- The Fraud Act 2006 spells out what the offences are in clear terms. The problem with fraud inside local government, and fraud by abuse of position in particular is that they are difficult to commit without several other senior officers and/or elected members being complicit, either proactively or under duress. Consequently, if a CEO, a CFO or a Monitoring Officer abuses his/her position there is every incentive for other senior people involved to close ranks and cover up alleged criminal conduct. With auditors often showing little if any independence or professional scepticism it is hard for the truth to emerge and harder still to get the authorities to investigate. If the proper authorities are not interested in investigating alleged fraud, it is all but impossible for members of the public to interest the police in investigating.
- From a personal perspective the government’s localism policy in recent years has contributed to the cover-up culture. Central government uses the excuse that “councils are accountable locally” as justification for its hands-off approach. Many councils are not accountable, and in the absence of regulators with teeth, the sector is fertile soil for fraud. When prima facie evidence for fraud at the very top is not investigated, and highly paid alleged fraudsters are rewarded with six figure settlements before being recycled elsewhere, there is little disincentive for dishonest public servants to commit fraud, and so the sector is brought into disrepute.
- For the reasons indicated above, there is little chance of fraudsters at senior level in local government being prosecuted. A few high-profile investigations and prosecutions might have some deterrent effect, but it is hard to see which agency in today’s local government accountability landscape would initiate proceedings.
- Procurement fraud is the single largest fraud by value in local government (57%), NHS England (50%) and Central government excluding benefits (55%). I have no knowledge of the quality of published spend data at the latter two, but local authority spend data quality is frequently extremely poor, with some councils improperly redacting the names of commercial suppliers and selectively removing some records they do not wish the public to see – on occasions up to hundreds of millions of pounds worth of spend data. By the nature of the data extraction process, such omissions are not accidental, but deliberate.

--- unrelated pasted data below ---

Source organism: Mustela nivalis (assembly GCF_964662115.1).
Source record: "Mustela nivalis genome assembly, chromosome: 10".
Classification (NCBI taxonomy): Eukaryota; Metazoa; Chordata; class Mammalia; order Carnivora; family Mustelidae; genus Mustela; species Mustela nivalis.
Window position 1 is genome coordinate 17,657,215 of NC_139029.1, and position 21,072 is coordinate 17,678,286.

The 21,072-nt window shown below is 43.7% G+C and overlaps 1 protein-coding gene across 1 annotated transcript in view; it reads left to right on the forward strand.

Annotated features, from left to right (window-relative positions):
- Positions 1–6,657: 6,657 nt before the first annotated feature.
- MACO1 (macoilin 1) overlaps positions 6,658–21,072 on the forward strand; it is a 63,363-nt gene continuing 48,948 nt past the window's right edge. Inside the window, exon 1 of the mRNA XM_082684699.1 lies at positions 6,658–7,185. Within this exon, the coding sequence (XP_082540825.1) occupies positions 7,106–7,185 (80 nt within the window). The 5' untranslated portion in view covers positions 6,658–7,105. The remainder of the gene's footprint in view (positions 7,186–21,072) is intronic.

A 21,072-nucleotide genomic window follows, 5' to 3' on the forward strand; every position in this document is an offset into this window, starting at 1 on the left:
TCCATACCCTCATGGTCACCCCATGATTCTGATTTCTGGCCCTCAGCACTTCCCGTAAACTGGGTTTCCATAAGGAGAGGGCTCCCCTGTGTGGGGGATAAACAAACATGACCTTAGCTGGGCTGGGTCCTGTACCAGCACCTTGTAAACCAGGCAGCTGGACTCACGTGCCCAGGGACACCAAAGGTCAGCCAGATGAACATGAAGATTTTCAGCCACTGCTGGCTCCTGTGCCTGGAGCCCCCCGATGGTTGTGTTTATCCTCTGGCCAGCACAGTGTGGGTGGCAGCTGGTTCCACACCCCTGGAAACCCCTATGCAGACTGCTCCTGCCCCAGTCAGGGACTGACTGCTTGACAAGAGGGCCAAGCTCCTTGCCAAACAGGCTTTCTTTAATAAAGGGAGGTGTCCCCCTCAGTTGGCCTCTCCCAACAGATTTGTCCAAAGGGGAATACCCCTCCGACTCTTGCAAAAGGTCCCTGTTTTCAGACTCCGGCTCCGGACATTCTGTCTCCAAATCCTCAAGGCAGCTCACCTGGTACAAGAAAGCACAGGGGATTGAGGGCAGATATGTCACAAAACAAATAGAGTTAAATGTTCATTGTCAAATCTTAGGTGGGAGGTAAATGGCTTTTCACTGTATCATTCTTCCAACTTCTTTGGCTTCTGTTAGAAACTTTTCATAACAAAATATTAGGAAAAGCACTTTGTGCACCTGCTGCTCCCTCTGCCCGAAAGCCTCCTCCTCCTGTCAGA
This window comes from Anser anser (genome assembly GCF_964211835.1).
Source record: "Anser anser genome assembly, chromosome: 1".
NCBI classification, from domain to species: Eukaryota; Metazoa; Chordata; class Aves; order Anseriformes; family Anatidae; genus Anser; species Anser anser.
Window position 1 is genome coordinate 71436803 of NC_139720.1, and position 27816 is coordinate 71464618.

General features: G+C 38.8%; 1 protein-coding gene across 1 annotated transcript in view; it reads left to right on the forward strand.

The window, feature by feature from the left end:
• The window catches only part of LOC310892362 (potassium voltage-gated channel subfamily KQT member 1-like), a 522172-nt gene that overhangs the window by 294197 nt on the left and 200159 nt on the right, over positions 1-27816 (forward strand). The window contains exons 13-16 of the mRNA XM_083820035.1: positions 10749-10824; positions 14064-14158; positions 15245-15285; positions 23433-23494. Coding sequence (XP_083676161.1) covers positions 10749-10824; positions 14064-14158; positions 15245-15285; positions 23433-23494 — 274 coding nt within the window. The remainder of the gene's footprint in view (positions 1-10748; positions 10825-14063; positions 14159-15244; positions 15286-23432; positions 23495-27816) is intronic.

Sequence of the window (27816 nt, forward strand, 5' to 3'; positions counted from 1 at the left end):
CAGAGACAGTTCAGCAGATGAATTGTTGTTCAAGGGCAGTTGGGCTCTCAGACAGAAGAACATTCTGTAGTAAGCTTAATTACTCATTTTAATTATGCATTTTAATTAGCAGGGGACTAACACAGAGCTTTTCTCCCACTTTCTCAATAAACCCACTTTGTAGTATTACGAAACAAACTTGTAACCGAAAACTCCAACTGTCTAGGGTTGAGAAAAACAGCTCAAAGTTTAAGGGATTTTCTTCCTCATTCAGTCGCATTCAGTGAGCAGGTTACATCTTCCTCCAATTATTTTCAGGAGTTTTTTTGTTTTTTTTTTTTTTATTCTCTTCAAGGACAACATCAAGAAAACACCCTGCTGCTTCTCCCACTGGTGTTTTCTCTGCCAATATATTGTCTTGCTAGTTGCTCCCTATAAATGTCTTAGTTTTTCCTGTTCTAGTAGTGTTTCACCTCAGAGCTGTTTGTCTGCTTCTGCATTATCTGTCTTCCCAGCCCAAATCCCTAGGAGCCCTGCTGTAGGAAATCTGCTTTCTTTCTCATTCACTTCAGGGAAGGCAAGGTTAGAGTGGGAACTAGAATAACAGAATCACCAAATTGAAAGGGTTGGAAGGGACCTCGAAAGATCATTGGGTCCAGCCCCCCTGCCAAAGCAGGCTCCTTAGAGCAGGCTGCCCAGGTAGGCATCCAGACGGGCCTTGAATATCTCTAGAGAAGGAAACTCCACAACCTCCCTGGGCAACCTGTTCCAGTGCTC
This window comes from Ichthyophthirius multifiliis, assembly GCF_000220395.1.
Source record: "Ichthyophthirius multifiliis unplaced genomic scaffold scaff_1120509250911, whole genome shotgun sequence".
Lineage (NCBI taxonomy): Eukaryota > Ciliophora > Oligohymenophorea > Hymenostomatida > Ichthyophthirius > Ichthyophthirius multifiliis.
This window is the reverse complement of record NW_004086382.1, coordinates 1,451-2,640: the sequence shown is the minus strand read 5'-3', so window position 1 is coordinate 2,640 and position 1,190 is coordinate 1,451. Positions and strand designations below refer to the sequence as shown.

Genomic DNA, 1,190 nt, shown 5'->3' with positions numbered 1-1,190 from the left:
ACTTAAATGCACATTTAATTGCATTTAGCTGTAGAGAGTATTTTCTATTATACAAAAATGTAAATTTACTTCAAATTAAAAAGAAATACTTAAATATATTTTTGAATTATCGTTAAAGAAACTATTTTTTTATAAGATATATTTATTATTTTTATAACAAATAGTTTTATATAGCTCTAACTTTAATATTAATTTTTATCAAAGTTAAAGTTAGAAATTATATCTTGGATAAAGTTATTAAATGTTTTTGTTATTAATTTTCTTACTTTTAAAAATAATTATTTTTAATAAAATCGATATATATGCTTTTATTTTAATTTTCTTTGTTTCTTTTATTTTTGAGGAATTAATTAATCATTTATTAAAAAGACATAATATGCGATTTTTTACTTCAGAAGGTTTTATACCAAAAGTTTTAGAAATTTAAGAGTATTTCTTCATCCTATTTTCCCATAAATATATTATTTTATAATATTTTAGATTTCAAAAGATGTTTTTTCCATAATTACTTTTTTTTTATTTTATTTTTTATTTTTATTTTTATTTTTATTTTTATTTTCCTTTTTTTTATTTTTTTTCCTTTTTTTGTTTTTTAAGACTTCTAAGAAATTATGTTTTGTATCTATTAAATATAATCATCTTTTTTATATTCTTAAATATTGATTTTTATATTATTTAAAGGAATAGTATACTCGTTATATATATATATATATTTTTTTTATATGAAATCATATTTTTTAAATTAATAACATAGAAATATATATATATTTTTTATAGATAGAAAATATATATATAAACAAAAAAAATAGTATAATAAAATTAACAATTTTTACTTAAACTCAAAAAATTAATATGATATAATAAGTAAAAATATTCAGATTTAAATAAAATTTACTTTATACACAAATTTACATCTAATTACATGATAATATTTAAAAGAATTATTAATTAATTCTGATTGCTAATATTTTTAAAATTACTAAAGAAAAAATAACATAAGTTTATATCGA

- Transparency Code spend datasets are currently of limited use to the public because they are not comparable between councils and the public cannot know if and how many records are being hidden from view. One recommendation would be for government to insist that published payment data include at least some standardisation of formats and category names so that datasets from different councils can be usefully compared. That would allow a single mega database to be constructed. That would make it easier to spot trends and suspicious patterns at any one council, and may result in an appreciable reduction in fraudulent and/or inappropriate council spending. That was clearly Lord Pickles’ original vision. Another essential initiative if spend data is to serve any useful purpose is for the published datasets to be properly reconciled back to councils’ general ledgers on a regular basis (e.g. annually) by a competent, truly independent body. That is the only way to ensure that councils stop concealing some payment records from the public for no good reason. Given their track record in recent years, statutory auditors would not appear to be the right body to perform that work.
Fraud case study – local authorities systematically defrauding suppliers and taxpayers
- In 2010 and 2011 I wrote to Baroness Hanham, then Undersecretary of State at the DCLG about the unappreciated scale of accidental duplicate payments councils make to their suppliers, and why councils recovered so few of them. I was invited to give a presentation on the subject to the Department’s head of strategy. I explained that if councils consider this work at all, they prefer to engage third parties who find relatively few overpayments – up to £100,000 or so, rather than choose true specialists who would find upwards of twenty times that amount per council at zero commercial risk for the client and at better value for money. Councils, and especially finance departments and back-office outsourcers do not like to be shown up, and acknowledging that overpayments were made and need to be recovered is not a priority for them.